Need Assistance in Negotiating with your Landlord for Covid-19 Relief
Now more than ever business owners are realising that their suppliers, customers and staff are all effectively partners in their business.
With premises standing vacant around the country, the burning question is - who bears the cost? This post sets out some very high level principles as well as our thoughts on how we can assist you to find a fair outcome.
This calculator is based on VERY broad principles and is really just an indicator based on our own thoughts on what type of rebates tenants could think about when negotiating with their landlords. It is of course, not a legal opinion, but just a best guestimate. To properly evaluate the situation, we recommend that you consult with an attorney.
Understanding the core of a lease agreement
A lease agreement is a reciprocal agreement, meaning that both the lessor and the lessee owe mutual obligations to each other. The lessor is obligated to give beneficial occupation of the leased premises to the lessee for purposes of conducting its business, and the lessee is in turn obligated to pay the lessor the agreed rental for the use of such leased premises.
In simple terms, your landlord gives you the keys so that you can operate your trade and you, in turn, pay the rent. If you have the keys but cannot trade because of something that is beyond either your control, or your landlords control, then the landlord cannot perform his obligation to you as a tenant.
What is a supervening event of impossibility of performance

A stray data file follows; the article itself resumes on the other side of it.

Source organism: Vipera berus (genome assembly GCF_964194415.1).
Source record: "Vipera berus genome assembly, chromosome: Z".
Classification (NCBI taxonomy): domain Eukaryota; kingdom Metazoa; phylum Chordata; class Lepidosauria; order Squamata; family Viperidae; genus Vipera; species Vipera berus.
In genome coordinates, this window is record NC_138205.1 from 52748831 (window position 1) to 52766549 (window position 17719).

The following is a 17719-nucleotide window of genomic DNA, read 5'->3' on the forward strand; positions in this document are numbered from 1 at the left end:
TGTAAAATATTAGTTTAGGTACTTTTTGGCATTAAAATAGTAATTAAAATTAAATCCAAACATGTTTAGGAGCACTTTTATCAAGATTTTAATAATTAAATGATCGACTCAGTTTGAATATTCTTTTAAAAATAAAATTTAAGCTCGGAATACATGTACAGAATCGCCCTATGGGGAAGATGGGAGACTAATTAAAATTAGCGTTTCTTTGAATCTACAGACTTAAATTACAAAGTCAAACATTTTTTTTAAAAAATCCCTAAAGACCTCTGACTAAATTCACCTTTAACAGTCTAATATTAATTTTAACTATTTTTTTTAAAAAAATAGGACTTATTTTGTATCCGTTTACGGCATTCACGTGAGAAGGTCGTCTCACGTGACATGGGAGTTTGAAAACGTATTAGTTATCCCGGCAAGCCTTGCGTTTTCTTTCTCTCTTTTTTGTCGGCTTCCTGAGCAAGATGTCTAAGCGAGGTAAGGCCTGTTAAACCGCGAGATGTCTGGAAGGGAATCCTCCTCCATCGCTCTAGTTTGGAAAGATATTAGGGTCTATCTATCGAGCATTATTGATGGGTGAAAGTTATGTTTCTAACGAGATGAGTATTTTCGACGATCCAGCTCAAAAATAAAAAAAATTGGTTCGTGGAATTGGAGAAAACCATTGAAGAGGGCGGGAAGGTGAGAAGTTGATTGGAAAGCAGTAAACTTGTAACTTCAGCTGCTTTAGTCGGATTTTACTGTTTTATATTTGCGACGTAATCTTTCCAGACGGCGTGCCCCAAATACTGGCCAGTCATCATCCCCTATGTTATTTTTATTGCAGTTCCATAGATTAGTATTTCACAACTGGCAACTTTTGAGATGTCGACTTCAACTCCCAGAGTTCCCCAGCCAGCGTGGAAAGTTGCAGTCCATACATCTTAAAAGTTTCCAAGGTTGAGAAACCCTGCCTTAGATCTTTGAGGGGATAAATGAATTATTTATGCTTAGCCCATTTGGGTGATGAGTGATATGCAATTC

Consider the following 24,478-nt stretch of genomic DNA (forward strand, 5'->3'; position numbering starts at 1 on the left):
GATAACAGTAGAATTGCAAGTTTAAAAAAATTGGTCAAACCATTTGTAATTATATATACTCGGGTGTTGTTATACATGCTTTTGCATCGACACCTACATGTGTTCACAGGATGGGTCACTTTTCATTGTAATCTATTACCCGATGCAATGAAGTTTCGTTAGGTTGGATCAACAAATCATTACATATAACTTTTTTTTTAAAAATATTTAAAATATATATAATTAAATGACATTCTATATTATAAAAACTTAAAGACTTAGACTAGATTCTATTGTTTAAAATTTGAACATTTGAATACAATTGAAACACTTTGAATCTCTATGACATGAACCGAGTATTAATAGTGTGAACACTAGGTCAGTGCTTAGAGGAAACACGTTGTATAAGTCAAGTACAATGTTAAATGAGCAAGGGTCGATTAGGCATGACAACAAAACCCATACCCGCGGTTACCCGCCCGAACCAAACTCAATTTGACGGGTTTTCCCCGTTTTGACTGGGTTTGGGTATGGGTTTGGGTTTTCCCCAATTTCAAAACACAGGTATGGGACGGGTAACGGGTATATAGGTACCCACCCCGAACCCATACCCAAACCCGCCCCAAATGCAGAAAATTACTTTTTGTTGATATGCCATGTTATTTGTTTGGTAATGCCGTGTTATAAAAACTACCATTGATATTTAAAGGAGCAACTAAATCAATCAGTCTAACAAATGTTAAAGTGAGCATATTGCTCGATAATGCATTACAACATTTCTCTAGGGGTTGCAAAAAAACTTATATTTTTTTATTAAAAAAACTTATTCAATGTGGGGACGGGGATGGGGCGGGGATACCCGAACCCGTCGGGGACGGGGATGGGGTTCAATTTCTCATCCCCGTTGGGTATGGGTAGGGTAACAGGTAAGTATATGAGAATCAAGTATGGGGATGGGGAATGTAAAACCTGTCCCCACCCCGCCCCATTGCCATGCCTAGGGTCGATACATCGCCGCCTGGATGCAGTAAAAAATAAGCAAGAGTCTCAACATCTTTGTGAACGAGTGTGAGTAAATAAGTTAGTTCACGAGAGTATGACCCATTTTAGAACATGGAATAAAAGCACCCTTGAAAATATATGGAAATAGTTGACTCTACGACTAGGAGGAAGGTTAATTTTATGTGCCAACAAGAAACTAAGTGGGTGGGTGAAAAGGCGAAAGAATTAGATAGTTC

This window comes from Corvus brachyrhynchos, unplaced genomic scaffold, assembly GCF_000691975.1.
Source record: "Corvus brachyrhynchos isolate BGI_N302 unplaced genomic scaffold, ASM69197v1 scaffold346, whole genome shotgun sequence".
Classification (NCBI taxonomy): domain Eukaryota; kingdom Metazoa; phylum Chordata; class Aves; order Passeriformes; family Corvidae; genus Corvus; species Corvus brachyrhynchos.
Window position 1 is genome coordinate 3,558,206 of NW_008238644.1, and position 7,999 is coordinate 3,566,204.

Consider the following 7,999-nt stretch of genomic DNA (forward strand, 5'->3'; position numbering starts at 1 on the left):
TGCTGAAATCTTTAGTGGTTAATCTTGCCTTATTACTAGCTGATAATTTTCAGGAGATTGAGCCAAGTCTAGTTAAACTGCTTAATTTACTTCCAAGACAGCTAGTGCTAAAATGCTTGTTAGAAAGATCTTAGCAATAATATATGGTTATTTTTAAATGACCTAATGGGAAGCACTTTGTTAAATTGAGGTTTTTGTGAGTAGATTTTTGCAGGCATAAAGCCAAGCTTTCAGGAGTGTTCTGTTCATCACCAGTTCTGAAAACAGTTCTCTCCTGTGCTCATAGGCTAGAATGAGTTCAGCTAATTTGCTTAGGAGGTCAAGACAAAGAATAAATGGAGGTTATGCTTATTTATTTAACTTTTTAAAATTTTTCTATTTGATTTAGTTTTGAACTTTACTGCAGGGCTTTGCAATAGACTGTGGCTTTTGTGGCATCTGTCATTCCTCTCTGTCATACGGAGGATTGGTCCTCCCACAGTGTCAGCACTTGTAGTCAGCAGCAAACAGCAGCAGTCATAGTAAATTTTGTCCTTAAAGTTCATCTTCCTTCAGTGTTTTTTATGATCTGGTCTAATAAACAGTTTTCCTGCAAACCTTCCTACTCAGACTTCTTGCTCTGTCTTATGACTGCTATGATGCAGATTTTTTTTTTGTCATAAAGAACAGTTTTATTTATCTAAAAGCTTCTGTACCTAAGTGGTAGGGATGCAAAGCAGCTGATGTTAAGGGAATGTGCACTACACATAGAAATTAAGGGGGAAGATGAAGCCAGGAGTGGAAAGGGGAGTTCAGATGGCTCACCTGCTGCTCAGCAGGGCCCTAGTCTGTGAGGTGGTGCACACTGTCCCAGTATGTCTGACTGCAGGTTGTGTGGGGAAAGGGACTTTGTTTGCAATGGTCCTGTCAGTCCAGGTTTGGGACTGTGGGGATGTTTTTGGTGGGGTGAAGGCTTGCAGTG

In terms of South African law, in the event that any supervening event beyond the control of the parties arises which makes it impossible for the lessor to give the lessee beneficial occupation of the leased premises, then the parties may respectively be relieved of their reciprocal obligations under the lease agreement for the duration of such supervening event. Whether the lessee is entirely relieved of its obligation to pay rental, or whether it is only partially relieved, depends on the degree to which the lessee is deprived of its beneficial occupation of the leased premises, as well as on the provisions of the relevant lease agreement.
Is the national shut down a supervening event
The imposition of a governmental lock down due to the Coronavirus with effect from 26 March until 16 April 2020 constitutes a supervening event of impossibility for many tenants. Lessees engaged in any business activities other than the approved essential services, are not permitted to trade, and are thereby deprived of at least some degree of beneficial occupation of their leased premises. Under such circumstances, lessees may be entitled to raise the aforesaid defence that they are either completely relieved of their obligation to pay rental or are entitled to a remission of rental until such time as they are once again entitled to take beneficial occupation of the leased premises.
What we recommend that tenants do
We have prepared a template letter for lessees to place on their letterhead and send to their landlords to raise such legal defence and propose a remission of rental for the period that the lockdown endures, which you may adapt for your purposes.
We have also prepared a draft addendum to your lease agreement which you may submit to your landlord with a view to agreeing to remission of your rental until such time as the lockdown provisions are uplifted. You will then simply need to insert the agreed percentage of beneficial occupation during the lockdown period and the details of the lessee, the lessor and the leased premises in the definitions clause.
Geneate a Landlord COVID-19 Letter to your Landlord Now